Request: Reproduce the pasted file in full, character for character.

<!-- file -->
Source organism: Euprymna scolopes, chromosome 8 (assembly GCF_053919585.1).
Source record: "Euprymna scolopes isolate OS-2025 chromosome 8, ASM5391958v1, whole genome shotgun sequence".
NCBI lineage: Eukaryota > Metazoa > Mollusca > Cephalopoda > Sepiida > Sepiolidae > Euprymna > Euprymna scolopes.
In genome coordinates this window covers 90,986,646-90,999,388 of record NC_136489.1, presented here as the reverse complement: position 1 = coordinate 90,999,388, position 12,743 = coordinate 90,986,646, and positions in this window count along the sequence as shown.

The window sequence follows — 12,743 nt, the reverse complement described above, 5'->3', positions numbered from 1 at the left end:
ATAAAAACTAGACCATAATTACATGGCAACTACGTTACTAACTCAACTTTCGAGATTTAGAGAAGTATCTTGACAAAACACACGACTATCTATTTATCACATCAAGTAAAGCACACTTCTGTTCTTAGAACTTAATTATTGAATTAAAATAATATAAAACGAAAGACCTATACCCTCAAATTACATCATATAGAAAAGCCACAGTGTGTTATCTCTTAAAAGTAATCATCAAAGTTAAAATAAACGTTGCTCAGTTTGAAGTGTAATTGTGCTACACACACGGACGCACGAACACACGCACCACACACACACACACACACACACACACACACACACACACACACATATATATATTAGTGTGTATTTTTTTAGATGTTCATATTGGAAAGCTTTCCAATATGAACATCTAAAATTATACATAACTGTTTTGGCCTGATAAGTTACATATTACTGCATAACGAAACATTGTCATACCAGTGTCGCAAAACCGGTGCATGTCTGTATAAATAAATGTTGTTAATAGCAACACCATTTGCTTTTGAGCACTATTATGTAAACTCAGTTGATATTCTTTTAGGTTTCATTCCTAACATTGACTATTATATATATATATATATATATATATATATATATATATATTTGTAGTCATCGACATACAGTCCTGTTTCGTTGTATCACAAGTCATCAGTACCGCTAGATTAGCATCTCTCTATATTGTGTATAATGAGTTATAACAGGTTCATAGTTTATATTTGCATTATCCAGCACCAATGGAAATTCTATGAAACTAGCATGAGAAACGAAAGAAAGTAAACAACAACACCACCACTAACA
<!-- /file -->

Source organism: Euprymna scolopes, chromosome 8 (assembly GCF_053919585.1).
Source record: "Euprymna scolopes isolate OS-2025 chromosome 8, ASM5391958v1, whole genome shotgun sequence".
NCBI lineage: Eukaryota > Metazoa > Mollusca > Cephalopoda > Sepiida > Sepiolidae > Euprymna > Euprymna scolopes.
In genome coordinates this window covers 90,986,646-90,999,388 of record NC_136489.1, presented here as the reverse complement: position 1 = coordinate 90,999,388, position 12,743 = coordinate 90,986,646, and positions in this window count along the sequence as shown.

The window sequence follows — 12,743 nt, the reverse complement described above, 5'->3', positions numbered from 1 at the left end:
ATAAAAACTAGACCATAATTACATGGCAACTACGTTACTAACTCAACTTTCGAGATTTAGAGAAGTATCTTGACAAAACACACGACTATCTATTTATCACATCAAGTAAAGCACACTTCTGTTCTTAGAACTTAATTATTGAATTAAAATAATATAAAACGAAAGACCTATACCCTCAAATTACATCATATAGAAAAGCCACAGTGTGTTATCTCTTAAAAGTAATCATCAAAGTTAAAATAAACGTTGCTCAGTTTGAAGTGTAATTGTGCTACACACACGGACGCACGAACACACGCACCACACACACACACACACACACACACACACACACACACACACACATATATATATTAGTGTGTATTTTTTTAGATGTTCATATTGGAAAGCTTTCCAATATGAACATCTAAAATTATACATAACTGTTTTGGCCTGATAAGTTACATATTACTGCATAACGAAACATTGTCATACCAGTGTCGCAAAACCGGTGCATGTCTGTATAAATAAATGTTGTTAATAGCAACACCATTTGCTTTTGAGCACTATTATGTAAACTCAGTTGATATTCTTTTAGGTTTCATTCCTAACATTGACTATTATATATATATATATATATATATATATATATATATATATTTGTAGTCATCGACATACAGTCCTGTTTCGTTGTATCACAAGTCATCAGTACCGCTAGATTAGCATCTCTCTATATTGTGTATAATGAGTTATAACAGGTTCATAGTTTATATTTGCATTATCCAGCACCAATGGAAATTCTATGAAACTAGCATGAGAAACGAAAGAAAGTAAACAACAACACCACCACTAACA